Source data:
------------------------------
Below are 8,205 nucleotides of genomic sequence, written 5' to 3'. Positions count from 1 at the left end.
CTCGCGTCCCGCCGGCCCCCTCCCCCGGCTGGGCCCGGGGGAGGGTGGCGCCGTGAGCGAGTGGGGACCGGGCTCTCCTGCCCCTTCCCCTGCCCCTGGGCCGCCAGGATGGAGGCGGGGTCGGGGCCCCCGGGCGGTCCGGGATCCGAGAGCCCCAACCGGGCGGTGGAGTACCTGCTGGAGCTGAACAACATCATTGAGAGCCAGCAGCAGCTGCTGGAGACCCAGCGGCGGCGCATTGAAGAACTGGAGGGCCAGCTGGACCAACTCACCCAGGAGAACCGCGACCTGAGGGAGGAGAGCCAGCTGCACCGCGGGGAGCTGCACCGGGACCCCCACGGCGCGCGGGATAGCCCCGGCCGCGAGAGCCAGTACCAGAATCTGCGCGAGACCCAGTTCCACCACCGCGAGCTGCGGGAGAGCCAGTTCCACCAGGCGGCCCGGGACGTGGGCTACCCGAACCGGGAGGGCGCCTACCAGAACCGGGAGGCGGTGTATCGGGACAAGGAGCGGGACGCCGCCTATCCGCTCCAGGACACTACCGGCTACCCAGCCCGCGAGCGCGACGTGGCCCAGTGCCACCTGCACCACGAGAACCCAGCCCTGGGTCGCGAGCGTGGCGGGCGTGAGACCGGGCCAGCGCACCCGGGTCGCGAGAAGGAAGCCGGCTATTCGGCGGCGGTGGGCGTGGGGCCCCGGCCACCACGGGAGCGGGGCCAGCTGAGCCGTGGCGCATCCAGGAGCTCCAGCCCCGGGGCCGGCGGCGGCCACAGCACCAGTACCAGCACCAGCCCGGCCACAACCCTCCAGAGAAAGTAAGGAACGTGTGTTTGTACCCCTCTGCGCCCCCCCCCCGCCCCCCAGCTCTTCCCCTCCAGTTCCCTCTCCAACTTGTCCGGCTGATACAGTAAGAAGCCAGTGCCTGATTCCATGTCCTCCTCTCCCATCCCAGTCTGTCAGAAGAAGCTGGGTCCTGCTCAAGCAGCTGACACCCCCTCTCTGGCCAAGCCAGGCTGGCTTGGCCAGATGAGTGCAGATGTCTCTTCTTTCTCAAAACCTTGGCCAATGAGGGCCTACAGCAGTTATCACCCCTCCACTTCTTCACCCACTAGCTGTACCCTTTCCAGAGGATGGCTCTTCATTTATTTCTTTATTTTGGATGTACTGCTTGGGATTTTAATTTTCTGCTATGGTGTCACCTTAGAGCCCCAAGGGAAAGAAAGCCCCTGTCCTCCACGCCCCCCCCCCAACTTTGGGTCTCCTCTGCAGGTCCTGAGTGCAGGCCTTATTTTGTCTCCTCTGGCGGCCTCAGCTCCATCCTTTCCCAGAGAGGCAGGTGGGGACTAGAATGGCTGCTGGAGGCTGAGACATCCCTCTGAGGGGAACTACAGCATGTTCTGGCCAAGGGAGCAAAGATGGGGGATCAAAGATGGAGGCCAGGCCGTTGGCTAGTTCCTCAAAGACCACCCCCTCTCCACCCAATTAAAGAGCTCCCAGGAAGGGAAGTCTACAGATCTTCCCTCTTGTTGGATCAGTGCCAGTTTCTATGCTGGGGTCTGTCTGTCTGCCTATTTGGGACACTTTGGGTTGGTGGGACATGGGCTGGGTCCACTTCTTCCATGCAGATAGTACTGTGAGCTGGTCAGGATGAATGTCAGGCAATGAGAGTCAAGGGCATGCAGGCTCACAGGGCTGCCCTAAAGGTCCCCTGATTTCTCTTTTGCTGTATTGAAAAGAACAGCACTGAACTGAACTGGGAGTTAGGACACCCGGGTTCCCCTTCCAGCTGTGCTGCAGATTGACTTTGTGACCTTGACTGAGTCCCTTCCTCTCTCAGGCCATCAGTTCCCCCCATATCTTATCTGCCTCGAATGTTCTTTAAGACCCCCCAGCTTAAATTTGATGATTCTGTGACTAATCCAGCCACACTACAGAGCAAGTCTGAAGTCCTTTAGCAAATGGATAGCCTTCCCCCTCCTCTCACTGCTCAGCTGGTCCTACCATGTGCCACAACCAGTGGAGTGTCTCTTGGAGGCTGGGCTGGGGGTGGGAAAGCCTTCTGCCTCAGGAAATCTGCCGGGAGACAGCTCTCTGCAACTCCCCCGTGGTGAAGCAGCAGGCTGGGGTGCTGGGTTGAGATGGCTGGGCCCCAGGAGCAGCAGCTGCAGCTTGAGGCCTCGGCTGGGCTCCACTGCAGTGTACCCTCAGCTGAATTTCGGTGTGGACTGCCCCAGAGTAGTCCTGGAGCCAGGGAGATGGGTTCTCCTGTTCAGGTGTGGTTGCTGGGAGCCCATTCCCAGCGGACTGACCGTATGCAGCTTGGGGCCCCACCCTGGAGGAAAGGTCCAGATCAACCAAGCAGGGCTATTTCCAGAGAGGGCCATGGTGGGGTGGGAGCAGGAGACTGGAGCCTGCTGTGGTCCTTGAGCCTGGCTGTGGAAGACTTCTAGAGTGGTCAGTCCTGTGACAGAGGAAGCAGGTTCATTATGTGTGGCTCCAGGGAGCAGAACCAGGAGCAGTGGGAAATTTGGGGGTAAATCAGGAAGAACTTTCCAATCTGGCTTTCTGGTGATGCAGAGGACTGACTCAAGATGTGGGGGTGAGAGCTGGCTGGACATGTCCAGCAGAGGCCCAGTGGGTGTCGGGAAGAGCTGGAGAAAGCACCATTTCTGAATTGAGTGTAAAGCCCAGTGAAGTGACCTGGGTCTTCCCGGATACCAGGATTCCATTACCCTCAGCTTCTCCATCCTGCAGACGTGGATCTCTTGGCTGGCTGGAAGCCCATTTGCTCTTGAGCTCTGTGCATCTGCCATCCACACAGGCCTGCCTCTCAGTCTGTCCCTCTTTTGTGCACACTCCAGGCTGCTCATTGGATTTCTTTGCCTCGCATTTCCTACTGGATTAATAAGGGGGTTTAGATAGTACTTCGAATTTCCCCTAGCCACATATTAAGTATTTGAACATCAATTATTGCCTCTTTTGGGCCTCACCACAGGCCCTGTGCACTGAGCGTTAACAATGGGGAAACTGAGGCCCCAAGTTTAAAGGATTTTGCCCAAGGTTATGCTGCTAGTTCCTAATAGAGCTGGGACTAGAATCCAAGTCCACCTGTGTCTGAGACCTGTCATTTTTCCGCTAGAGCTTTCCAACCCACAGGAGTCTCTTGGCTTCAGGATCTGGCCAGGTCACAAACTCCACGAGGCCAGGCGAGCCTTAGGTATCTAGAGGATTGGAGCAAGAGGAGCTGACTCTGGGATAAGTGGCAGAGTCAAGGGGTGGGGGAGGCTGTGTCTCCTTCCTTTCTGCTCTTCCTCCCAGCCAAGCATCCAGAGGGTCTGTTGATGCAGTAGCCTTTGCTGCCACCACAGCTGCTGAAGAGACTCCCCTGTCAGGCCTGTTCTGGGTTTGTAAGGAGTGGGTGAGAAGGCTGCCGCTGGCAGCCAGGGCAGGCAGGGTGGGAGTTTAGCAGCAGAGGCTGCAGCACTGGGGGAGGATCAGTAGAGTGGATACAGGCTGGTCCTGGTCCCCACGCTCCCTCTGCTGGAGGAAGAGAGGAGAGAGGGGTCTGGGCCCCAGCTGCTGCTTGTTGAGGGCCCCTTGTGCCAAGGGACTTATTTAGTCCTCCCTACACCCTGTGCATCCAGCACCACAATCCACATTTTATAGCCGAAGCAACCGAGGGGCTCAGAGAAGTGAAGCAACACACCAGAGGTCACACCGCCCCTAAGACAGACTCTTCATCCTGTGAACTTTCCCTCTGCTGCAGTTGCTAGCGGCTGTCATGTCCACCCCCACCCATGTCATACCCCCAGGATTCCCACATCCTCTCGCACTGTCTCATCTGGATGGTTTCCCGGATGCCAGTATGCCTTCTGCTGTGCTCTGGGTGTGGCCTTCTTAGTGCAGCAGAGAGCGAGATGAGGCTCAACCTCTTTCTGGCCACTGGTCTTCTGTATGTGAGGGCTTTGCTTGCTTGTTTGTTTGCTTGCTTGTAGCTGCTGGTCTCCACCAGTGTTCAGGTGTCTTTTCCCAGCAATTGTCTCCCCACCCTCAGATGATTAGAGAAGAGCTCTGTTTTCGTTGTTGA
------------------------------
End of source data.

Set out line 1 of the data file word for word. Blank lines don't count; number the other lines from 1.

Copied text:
Below are 8,205 nucleotides of genomic sequence, written 5' to 3'. Positions count from 1 at the left end.